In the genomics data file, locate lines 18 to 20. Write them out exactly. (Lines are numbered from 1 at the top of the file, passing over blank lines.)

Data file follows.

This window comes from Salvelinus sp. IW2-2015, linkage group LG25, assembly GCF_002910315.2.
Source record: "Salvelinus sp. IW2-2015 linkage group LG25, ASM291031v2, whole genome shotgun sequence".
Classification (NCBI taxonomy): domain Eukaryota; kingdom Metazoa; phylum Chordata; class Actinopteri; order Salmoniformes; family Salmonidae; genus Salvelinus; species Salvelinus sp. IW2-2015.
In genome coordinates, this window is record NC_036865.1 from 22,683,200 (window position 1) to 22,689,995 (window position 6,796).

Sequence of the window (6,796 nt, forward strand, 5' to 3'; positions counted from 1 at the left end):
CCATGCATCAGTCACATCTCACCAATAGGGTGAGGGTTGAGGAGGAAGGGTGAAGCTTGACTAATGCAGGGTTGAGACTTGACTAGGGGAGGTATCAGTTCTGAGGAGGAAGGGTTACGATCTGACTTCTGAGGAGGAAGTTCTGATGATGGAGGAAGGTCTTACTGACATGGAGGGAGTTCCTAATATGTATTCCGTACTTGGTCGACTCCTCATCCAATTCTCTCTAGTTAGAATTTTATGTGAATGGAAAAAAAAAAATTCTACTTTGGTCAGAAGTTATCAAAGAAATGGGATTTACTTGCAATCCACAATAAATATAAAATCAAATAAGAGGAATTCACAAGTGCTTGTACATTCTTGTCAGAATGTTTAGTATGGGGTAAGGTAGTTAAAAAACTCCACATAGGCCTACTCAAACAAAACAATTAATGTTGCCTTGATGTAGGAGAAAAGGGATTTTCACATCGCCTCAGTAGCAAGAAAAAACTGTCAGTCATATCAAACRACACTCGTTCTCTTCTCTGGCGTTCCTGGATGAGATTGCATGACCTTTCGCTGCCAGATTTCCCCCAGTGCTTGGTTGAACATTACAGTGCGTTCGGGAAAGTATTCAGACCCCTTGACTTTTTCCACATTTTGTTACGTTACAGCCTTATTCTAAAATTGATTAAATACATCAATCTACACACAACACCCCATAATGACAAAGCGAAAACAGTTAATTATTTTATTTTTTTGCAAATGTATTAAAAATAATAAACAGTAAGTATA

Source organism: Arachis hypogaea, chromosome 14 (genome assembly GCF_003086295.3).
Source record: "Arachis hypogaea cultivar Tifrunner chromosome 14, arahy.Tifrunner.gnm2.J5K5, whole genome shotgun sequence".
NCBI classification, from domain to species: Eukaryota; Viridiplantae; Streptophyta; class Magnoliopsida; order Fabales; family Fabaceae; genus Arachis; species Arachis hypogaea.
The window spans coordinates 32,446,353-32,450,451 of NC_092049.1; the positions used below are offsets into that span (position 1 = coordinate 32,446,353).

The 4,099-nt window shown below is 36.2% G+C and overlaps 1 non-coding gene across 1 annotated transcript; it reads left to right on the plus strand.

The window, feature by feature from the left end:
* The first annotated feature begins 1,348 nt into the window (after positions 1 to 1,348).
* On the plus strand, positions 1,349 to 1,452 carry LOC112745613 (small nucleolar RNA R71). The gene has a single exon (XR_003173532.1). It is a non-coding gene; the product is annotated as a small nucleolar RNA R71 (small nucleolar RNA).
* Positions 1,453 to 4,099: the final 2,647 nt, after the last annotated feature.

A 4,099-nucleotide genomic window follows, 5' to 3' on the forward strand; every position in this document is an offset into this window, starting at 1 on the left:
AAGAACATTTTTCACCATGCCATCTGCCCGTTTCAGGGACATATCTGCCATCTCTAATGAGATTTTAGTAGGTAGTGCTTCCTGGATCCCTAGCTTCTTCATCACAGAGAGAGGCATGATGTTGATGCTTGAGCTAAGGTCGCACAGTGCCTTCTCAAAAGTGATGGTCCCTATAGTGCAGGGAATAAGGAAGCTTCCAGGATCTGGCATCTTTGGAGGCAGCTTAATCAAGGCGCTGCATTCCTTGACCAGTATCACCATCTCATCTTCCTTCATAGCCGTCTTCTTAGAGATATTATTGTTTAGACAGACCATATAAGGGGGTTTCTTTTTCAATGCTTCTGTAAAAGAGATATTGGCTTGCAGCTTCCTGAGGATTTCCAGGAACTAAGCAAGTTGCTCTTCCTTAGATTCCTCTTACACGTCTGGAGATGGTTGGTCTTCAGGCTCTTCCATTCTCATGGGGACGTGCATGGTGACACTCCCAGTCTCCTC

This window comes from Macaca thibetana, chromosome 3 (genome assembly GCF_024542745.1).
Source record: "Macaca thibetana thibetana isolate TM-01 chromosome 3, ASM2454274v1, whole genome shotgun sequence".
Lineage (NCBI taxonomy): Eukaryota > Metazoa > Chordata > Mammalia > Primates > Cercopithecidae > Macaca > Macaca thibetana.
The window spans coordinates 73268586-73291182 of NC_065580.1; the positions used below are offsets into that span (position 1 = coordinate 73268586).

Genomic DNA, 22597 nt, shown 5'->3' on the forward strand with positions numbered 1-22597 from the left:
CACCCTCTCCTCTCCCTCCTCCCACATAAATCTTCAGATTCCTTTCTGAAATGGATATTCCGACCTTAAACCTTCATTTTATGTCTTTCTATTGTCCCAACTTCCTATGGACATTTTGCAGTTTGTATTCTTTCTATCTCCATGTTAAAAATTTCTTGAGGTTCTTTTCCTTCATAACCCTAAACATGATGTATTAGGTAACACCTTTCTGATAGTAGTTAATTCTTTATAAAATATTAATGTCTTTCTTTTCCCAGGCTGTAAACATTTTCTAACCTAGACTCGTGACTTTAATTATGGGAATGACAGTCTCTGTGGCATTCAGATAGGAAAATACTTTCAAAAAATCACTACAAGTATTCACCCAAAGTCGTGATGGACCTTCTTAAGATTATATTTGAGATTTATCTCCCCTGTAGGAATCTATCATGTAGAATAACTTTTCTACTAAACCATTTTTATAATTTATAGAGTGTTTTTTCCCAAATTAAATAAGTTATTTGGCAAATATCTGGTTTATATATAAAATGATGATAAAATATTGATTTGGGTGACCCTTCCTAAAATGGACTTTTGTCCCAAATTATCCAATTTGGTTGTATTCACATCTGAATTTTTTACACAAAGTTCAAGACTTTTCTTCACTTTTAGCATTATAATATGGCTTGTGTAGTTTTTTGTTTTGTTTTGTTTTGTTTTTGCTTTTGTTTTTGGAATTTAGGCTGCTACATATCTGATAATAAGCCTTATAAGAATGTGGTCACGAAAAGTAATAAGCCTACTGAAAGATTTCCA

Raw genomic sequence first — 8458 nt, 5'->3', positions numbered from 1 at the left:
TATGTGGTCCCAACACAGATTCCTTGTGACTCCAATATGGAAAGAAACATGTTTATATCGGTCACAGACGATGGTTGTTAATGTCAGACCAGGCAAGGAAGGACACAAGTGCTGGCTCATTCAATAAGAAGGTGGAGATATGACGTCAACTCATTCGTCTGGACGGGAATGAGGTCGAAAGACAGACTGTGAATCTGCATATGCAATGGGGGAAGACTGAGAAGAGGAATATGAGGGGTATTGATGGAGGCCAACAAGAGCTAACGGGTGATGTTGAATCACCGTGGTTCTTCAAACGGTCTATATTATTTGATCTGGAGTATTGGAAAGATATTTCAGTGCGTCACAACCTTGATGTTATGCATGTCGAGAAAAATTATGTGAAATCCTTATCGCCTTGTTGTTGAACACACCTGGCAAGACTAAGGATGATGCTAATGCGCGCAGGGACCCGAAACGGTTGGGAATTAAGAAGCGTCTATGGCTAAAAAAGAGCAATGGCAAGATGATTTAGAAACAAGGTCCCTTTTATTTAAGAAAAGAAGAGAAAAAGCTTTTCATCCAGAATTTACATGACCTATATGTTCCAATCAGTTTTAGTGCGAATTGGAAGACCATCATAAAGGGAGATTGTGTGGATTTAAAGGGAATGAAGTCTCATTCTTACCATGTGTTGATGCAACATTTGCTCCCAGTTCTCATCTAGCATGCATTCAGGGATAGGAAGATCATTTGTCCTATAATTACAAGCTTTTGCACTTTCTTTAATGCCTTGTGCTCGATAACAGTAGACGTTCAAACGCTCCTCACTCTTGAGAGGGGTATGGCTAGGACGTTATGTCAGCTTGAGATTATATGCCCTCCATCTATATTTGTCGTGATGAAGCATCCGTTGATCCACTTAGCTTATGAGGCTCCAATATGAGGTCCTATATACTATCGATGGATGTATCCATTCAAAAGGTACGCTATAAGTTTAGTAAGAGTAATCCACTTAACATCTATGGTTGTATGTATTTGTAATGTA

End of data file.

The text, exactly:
This window comes from Macaca thibetana, chromosome 3 (genome assembly GCF_024542745.1).
Source record: "Macaca thibetana thibetana isolate TM-01 chromosome 3, ASM2454274v1, whole genome shotgun sequence".
Lineage (NCBI taxonomy): Eukaryota > Metazoa > Chordata > Mammalia > Primates > Cercopithecidae > Macaca > Macaca thibetana.